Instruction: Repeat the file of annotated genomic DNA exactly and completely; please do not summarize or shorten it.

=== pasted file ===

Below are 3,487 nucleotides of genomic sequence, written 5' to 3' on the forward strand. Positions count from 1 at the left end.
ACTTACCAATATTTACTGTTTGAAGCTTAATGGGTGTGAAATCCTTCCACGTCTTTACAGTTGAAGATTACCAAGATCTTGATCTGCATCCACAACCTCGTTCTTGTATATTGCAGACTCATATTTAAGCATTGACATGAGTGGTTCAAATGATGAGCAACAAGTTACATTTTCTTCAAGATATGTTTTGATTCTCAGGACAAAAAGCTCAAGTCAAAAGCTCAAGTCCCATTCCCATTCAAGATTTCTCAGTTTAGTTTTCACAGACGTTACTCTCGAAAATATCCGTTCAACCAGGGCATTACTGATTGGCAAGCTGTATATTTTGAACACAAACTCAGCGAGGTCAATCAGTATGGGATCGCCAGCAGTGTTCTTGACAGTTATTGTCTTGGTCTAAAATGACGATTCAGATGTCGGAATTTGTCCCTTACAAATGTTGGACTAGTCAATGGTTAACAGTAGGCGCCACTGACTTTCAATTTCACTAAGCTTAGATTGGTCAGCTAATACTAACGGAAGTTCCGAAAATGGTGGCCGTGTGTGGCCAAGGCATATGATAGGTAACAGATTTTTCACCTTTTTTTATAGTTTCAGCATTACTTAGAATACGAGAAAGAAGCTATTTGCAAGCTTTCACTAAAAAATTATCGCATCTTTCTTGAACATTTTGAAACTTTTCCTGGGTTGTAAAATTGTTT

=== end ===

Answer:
Below are 3,487 nucleotides of genomic sequence, written 5' to 3' on the forward strand. Positions count from 1 at the left end.
ACTTACCAATATTTACTGTTTGAAGCTTAATGGGTGTGAAATCCTTCCACGTCTTTACAGTTGAAGATTACCAAGATCTTGATCTGCATCCACAACCTCGTTCTTGTATATTGCAGACTCATATTTAAGCATTGACATGAGTGGTTCAAATGATGAGCAACAAGTTACATTTTCTTCAAGATATGTTTTGATTCTCAGGACAAAAAGCTCAAGTCAAAAGCTCAAGTCCCATTCCCATTCAAGATTTCTCAGTTTAGTTTTCACAGACGTTACTCTCGAAAATATCCGTTCAACCAGGGCATTACTGATTGGCAAGCTGTATATTTTGAACACAAACTCAGCGAGGTCAATCAGTATGGGATCGCCAGCAGTGTTCTTGACAGTTATTGTCTTGGTCTAAAATGACGATTCAGATGTCGGAATTTGTCCCTTACAAATGTTGGACTAGTCAATGGTTAACAGTAGGCGCCACTGACTTTCAATTTCACTAAGCTTAGATTGGTCAGCTAATACTAACGGAAGTTCCGAAAATGGTGGCCGTGTGTGGCCAAGGCATATGATAGGTAACAGATTTTTCACCTTTTTTTATAGTTTCAGCATTACTTAGAATACGAGAAAGAAGCTATTTGCAAGCTTTCACTAAAAAATTATCGCATCTTTCTTGAACATTTTGAAACTTTTCCTGGGTTGTAAAATTGTTT